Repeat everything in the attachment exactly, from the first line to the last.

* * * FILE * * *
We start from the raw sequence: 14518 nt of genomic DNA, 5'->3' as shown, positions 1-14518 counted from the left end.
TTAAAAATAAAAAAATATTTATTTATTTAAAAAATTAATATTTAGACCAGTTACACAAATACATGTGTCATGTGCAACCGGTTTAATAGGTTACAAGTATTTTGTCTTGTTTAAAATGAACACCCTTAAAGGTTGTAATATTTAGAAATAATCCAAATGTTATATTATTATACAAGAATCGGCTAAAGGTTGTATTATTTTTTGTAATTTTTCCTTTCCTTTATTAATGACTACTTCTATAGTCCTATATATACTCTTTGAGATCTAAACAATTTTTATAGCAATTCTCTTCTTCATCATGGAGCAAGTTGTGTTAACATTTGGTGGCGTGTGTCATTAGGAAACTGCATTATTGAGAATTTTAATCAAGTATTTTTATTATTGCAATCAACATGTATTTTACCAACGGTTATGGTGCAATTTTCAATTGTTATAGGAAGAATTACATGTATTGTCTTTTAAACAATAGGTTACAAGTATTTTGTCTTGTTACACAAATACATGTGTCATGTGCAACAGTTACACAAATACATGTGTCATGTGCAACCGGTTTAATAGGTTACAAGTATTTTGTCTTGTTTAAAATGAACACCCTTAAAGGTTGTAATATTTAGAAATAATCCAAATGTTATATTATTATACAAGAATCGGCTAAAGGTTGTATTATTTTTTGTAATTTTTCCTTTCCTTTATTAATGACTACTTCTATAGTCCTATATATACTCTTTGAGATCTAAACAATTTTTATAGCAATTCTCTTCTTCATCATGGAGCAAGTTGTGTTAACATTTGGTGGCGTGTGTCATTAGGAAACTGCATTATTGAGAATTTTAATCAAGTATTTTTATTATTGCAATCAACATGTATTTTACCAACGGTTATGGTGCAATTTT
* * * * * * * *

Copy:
We start from the raw sequence: 14518 nt of genomic DNA, 5'->3' as shown, positions 1-14518 counted from the left end.
TTAAAAATAAAAAAATATTTATTTATTTAAAAAATTAATATTTAGACCAGTTACACAAATACATGTGTCATGTGCAACCGGTTTAATAGGTTACAAGTATTTTGTCTTGTTTAAAATGAACACCCTTAAAGGTTGTAATATTTAGAAATAATCCAAATGTTATATTATTATACAAGAATCGGCTAAAGGTTGTATTATTTTTTGTAATTTTTCCTTTCCTTTATTAATGACTACTTCTATAGTCCTATATATACTCTTTGAGATCTAAACAATTTTTATAGCAATTCTCTTCTTCATCATGGAGCAAGTTGTGTTAACATTTGGTGGCGTGTGTCATTAGGAAACTGCATTATTGAGAATTTTAATCAAGTATTTTTATTATTGCAATCAACATGTATTTTACCAACGGTTATGGTGCAATTTTCAATTGTTATAGGAAGAATTACATGTATTGTCTTTTAAACAATAGGTTACAAGTATTTTGTCTTGTTACACAAATACATGTGTCATGTGCAACAGTTACACAAATACATGTGTCATGTGCAACCGGTTTAATAGGTTACAAGTATTTTGTCTTGTTTAAAATGAACACCCTTAAAGGTTGTAATATTTAGAAATAATCCAAATGTTATATTATTATACAAGAATCGGCTAAAGGTTGTATTATTTTTTGTAATTTTTCCTTTCCTTTATTAATGACTACTTCTATAGTCCTATATATACTCTTTGAGATCTAAACAATTTTTATAGCAATTCTCTTCTTCATCATGGAGCAAGTTGTGTTAACATTTGGTGGCGTGTGTCATTAGGAAACTGCATTATTGAGAATTTTAATCAAGTATTTTTATTATTGCAATCAACATGTATTTTACCAACGGTTATGGTGCAATTTT